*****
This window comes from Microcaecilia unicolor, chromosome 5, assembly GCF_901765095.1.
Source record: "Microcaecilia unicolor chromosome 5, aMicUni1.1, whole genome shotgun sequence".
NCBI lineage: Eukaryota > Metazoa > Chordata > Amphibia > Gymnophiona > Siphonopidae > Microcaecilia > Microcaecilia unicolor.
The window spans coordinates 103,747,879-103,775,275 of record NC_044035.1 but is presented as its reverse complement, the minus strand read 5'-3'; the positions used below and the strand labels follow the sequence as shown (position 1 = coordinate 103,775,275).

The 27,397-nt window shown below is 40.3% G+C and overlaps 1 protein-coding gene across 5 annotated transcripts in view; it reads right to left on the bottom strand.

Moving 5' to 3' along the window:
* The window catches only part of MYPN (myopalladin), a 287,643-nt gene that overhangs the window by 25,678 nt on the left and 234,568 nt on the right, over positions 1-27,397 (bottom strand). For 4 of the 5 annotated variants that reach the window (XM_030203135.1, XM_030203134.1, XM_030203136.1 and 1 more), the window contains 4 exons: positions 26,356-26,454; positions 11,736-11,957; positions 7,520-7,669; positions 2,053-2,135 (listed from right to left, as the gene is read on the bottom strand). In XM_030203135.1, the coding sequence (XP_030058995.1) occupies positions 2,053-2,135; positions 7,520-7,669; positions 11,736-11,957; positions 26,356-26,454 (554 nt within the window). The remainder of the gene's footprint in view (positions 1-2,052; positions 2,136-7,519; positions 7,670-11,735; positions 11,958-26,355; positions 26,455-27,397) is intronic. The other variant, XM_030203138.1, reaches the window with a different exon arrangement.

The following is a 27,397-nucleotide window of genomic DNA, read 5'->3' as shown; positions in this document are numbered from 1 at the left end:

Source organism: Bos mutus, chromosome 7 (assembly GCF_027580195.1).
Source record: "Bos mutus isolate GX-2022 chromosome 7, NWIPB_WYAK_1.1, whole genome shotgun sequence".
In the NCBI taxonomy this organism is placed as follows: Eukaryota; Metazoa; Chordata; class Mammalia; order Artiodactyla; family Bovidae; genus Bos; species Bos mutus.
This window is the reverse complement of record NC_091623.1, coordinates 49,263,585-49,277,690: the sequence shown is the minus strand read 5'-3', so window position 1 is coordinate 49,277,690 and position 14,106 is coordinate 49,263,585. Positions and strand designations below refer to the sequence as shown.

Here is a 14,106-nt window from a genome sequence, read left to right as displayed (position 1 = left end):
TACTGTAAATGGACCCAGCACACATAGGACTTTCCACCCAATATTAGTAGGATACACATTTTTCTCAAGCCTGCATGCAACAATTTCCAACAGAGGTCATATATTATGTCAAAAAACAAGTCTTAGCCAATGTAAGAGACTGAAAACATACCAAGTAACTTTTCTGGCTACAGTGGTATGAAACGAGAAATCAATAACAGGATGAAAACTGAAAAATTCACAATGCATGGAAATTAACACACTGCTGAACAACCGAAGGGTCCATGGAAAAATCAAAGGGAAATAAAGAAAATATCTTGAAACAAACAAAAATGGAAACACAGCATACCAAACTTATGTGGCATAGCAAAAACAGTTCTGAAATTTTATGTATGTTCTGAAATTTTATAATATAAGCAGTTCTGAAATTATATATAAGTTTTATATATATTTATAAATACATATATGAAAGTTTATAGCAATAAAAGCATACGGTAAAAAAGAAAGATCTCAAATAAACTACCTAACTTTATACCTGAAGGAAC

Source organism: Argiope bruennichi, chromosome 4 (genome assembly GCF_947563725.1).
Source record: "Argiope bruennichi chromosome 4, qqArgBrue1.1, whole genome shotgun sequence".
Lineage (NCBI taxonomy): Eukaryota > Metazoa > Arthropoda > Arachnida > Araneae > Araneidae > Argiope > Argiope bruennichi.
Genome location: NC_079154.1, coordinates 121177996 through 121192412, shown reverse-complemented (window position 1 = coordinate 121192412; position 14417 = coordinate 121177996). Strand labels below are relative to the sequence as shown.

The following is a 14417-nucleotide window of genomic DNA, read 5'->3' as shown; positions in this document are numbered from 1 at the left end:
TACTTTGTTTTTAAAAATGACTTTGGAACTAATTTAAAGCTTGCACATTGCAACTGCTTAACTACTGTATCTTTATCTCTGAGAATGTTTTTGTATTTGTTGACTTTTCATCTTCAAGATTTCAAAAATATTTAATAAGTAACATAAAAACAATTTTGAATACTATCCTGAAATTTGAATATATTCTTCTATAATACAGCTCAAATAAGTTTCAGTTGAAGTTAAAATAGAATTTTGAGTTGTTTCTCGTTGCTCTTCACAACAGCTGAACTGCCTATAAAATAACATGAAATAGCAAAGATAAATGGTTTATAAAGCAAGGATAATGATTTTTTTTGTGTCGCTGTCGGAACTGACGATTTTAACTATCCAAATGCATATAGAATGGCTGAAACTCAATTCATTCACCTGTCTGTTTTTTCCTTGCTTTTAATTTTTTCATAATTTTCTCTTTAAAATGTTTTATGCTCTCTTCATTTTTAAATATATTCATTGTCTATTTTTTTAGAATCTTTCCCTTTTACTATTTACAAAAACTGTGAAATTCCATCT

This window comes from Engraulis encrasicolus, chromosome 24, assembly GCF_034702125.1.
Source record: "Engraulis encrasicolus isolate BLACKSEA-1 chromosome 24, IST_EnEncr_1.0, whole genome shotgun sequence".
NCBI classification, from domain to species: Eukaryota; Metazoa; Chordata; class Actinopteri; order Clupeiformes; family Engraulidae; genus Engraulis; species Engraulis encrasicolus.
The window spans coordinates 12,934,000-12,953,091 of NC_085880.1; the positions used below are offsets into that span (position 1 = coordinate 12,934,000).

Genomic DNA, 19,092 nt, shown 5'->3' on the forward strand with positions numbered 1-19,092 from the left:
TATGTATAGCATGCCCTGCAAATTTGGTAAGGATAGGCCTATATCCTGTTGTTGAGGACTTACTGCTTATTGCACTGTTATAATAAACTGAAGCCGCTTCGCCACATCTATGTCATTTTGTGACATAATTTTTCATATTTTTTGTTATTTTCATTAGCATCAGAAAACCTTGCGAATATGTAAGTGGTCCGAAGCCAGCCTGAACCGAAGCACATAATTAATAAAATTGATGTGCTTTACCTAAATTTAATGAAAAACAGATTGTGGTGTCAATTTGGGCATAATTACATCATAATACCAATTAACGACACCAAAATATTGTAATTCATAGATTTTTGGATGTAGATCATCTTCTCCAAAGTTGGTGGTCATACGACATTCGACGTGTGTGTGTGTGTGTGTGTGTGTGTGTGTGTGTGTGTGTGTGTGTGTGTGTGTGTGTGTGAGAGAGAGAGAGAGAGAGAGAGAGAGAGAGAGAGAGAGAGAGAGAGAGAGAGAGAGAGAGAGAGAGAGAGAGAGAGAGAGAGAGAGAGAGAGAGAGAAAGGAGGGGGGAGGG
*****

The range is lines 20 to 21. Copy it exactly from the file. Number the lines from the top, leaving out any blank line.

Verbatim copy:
TACTTTGTTTTTAAAAATGACTTTGGAACTAATTTAAAGCTTGCACATTGCAACTGCTTAACTACTGTATCTTTATCTCTGAGAATGTTTTTGTATTTGTTGACTTTTCATCTTCAAGATTTCAAAAATATTTAATAAGTAACATAAAAACAATTTTGAATACTATCCTGAAATTTGAATATATTCTTCTATAATACAGCTCAAATAAGTTTCAGTTGAAGTTAAAATAGAATTTTGAGTTGTTTCTCGTTGCTCTTCACAACAGCTGAACTGCCTATAAAATAACATGAAATAGCAAAGATAAATGGTTTATAAAGCAAGGATAATGATTTTTTTTGTGTCGCTGTCGGAACTGACGATTTTAACTATCCAAATGCATATAGAATGGCTGAAACTCAATTCATTCACCTGTCTGTTTTTTCCTTGCTTTTAATTTTTTCATAATTTTCTCTTTAAAATGTTTTATGCTCTCTTCATTTTTAAATATATTCATTGTCTATTTTTTTAGAATCTTTCCCTTTTACTATTTACAAAAACTGTGAAATTCCATCT

This window comes from Engraulis encrasicolus, chromosome 24, assembly GCF_034702125.1.